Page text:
Repeat business is the goal of most businesses. After all, having a roster of loyal customers who continually return to buy from you significantly reduces your marketing overhead (though not to zero – you should always be working to attract new clients) and is more likely to lead to referrals.
So how do you start creating loyal customers? It’s easy and simplistic to trot out clichés such as, “under promise and over deliver”, or “go the extra mile” – these platitudes are true, of course but are so vague as to be practically useless. Here are five specific activities that will result in increased customer loyalty.
1. Focus on what you’re best at.
Too often, a business tries to be all things to all people, in the belief that a wider range of products and services will draw in the widest range of customers. To a certain extent this is true. However, for a small business, there is a risk of spreading yourself too thinly and the likelihood of being able to offer a truly differentiated and competitive service in all areas is low. And the market is full of mediocre suppliers. The way to stand out is to be the best, so it makes sense to focus your services and products on what you do best. This way, you’ll outperform the competition, your customers will remember you and – most importantly – they’ll keep coming back for more.
2. Use online reviews.
Whether it’s Google, Facebook, Twitter, or Amazon and eBay reviews, the contemporary marketplace is full of opportunities for your customers to publicly share their opinion of your products and services. How you respond to online reviews is a significant determiner of how you are perceived as a business. Bear in mind the following recommendations:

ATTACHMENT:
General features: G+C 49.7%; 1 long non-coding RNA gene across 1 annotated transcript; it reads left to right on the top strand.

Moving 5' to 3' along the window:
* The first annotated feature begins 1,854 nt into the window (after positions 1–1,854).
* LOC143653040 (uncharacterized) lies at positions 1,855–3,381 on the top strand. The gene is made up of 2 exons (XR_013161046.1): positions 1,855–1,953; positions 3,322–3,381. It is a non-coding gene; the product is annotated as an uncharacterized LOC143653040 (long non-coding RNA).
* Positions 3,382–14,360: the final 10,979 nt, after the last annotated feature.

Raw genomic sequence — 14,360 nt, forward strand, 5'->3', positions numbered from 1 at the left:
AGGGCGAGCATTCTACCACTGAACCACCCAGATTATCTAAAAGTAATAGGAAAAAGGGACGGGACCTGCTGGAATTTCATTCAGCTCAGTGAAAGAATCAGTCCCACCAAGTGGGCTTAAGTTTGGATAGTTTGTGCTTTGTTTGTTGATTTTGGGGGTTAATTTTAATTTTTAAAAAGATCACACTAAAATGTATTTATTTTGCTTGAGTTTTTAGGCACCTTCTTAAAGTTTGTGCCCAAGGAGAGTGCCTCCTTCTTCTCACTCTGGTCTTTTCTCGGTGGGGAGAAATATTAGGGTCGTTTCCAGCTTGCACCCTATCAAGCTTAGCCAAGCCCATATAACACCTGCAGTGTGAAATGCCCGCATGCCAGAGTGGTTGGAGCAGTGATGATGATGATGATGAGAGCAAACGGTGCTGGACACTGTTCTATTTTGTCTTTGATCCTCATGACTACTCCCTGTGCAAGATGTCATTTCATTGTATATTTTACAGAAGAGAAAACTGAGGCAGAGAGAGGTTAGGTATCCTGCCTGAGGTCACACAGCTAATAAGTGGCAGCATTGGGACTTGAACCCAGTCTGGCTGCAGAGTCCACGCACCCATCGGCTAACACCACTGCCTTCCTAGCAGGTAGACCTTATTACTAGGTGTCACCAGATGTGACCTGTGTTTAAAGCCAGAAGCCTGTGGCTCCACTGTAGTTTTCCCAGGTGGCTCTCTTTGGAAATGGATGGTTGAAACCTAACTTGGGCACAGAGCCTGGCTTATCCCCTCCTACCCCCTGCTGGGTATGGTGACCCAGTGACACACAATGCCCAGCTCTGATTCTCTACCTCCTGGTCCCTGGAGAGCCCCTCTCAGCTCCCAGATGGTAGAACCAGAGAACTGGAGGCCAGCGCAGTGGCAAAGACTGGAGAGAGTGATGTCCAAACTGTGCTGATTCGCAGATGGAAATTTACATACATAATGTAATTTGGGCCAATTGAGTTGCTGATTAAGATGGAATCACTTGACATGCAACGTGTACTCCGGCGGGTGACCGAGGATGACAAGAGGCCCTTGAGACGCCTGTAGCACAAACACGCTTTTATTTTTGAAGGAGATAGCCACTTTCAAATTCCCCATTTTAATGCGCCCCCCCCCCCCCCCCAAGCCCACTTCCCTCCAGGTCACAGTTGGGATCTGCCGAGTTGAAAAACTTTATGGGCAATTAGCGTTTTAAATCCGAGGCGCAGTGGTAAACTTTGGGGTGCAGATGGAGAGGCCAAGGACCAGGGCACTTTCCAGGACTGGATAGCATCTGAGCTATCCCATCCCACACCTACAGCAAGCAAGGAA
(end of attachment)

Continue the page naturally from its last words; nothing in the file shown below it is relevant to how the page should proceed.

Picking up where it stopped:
Respond to every review, especially the negative ones.
But don’t respond to a negative review immediately – you’re human, negative feedback is a type of attack, give yourself space and you’ll respond in a much more measured (and customer-retentive) manner.
Don’t post (or ask friends to post) fake reviews – you may get away with it for a while but the moment you’re caught it wipes out all your good will (the genuine along with the fake).
Always, always, always keep your online contributions positive – what people read on your page (whether in response to their comments or someone else’s) is all part of their customer experience. Remember to keep that experience positive, anything else will not result in loyalty.
3. When raising prices, be honest.
As inflation and the cost of living rise, so will the prices of your products and services. This can make for an uncomfortable conversation with clients and customers but remember, this isn’t personal, it’s just business. Be open, be transparent, and let the customer know before they commission anything further (to avoid it looking like an ambush – you don’t want them feeling like they have no choice).
4. Give the opportunity to provide feedback.
Communication is key to involving customers in your business and the way in which you deliver it; and a feedback mechanism is one of the easiest ways to engage with and involve customers. Just remember (a little like the online comments) to respond to all feedback, and to keep your responses constructive. Imagine all feedback as a gift – you don’t have to use it but it’s only good manners to say thank you.
5. Provide extra as standard.
The more comfortable customers are with you as a supplier, the more likely they are to ask for something last minute. It’s a common pricing tactic to charge extra for such jobs. The customer may even expect you to. That doesn’t mean they want you to or that they’ll like it if you do. After all, unless you’ve really been put to an inconvenience (impact on other jobs, encroachment on your personal life, etc.) then it’s not really costing you extra so why gouge the customer? Because that’s probably how they feel: gouged or ripped off; and customers feeling like that don’t come back. At this stage you might be thinking, good riddance. But imagine if instead you came through for them and made a point of not charging extra even though it might be common, standard practice even, to do so in your industry? How would that customer feel? Where would their loyalty lie?